The National Coalition for Cancer Survivorship (NCCS) celebrated its 35th anniversary on October 26, 2021 – a day to reflect on nearly four decades of making a difference in the lives of cancer patients and survivors.

In 1986, 23 individuals, from a range of backgrounds, all with a connection to cancer set out to replace “cancer victim” with “cancer survivor.” With the informed patient at the heart of our mission, our founders quickly established NCCS as the go-to organization for addressing the physiological, psychosocial, and economical issues that accompany a cancer diagnosis.

NCCS’s work began by contributing to the literature and evidence base for quality cancer care, including doctor-patient communication, survivors’ rights, and how to be an informed and knowledgeable health care consumer. We played a key role in establishing the Office of Cancer Survivorship at the National Cancer Institute, dedicated to helping survivors live longer and better.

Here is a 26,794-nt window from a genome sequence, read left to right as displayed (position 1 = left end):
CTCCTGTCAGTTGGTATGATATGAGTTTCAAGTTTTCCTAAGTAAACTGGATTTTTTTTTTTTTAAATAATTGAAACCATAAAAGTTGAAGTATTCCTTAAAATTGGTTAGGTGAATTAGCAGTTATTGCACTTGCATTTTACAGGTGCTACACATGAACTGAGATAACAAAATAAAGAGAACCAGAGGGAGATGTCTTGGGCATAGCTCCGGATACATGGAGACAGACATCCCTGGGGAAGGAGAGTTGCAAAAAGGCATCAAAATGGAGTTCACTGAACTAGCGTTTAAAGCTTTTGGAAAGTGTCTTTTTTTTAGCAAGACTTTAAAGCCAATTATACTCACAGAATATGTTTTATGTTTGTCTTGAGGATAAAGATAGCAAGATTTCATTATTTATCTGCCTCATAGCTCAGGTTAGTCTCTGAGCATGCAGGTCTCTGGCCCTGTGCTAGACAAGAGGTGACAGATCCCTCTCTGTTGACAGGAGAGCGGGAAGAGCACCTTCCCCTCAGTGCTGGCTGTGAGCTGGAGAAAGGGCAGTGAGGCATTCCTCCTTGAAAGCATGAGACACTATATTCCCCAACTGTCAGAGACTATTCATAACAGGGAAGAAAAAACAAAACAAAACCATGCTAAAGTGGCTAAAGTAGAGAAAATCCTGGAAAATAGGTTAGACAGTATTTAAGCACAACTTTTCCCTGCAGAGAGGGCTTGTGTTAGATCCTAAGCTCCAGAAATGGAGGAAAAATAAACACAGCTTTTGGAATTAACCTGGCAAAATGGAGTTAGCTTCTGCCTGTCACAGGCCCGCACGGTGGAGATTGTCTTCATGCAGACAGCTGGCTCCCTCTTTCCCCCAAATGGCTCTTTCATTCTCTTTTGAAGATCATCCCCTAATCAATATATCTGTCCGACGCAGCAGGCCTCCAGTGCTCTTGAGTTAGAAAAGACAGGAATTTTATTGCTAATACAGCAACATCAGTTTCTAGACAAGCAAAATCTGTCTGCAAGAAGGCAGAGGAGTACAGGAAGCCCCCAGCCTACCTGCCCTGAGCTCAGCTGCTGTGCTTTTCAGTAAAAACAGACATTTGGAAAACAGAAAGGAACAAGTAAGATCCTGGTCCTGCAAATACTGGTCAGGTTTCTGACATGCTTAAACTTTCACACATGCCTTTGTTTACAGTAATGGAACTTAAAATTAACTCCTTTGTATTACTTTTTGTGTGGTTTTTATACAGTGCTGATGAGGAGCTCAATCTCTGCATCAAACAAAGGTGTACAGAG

Today, our definition of survivor includes family, friends, and caregivers, from the time of diagnosis through the rest of life. NCCS continues to fight for quality cancer care, access to care, and health equity. We’ve established the Cancer Policy and Advocacy Team (CPAT) for survivors and caregivers to learn about pressing policy issues that affect cancer care, so they may successfully engage in public policy. We’re also proud to lead the way to a better survivor experience through our patient-led initiative, Elevating Survivorship. Through Elevate, NCCS and survivors highlight gaps in survivorship care to improve it at the local level and educate audiences about the need for survivorship care. We conduct research via our 2021 State of Survivorship Survey to delve into the cancer patient and survivor journey from a range of perspectives and to better understand how we can support our mission to advocate for quality care for all.

Our founders’ vision was to empower and educate people on all issues related to living with, through, and beyond a cancer diagnosis. Cancer survivorship was forever transformed – for the better – because of their vision and tenacity.